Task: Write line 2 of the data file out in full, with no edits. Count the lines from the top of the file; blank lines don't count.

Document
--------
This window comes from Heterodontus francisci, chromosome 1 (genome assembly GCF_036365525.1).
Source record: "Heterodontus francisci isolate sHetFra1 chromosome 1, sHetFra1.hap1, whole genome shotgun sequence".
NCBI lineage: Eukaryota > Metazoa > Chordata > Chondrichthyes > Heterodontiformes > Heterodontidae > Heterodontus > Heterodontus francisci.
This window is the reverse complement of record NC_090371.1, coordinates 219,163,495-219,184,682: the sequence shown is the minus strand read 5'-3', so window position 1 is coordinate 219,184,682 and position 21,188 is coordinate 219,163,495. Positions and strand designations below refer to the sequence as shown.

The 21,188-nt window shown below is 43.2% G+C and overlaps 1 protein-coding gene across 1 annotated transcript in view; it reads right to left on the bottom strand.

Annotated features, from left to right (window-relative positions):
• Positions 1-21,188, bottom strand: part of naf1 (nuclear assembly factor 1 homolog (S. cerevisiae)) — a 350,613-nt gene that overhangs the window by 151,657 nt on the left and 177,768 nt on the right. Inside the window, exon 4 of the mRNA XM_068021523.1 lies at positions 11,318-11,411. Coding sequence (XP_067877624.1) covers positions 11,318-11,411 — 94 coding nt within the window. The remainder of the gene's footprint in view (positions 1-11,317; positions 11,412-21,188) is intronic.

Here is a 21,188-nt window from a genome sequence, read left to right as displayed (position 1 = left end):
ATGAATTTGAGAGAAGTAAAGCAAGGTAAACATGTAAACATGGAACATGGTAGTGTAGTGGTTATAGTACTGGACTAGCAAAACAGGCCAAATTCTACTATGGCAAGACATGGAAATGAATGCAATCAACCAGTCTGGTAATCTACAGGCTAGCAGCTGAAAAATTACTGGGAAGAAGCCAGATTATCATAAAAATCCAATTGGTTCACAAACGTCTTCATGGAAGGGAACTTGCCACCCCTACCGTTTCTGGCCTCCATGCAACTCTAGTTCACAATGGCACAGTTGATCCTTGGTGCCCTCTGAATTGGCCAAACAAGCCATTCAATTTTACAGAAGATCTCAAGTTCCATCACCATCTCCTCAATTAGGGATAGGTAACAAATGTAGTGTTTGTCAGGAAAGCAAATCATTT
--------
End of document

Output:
Source record: "Heterodontus francisci isolate sHetFra1 chromosome 1, sHetFra1.hap1, whole genome shotgun sequence".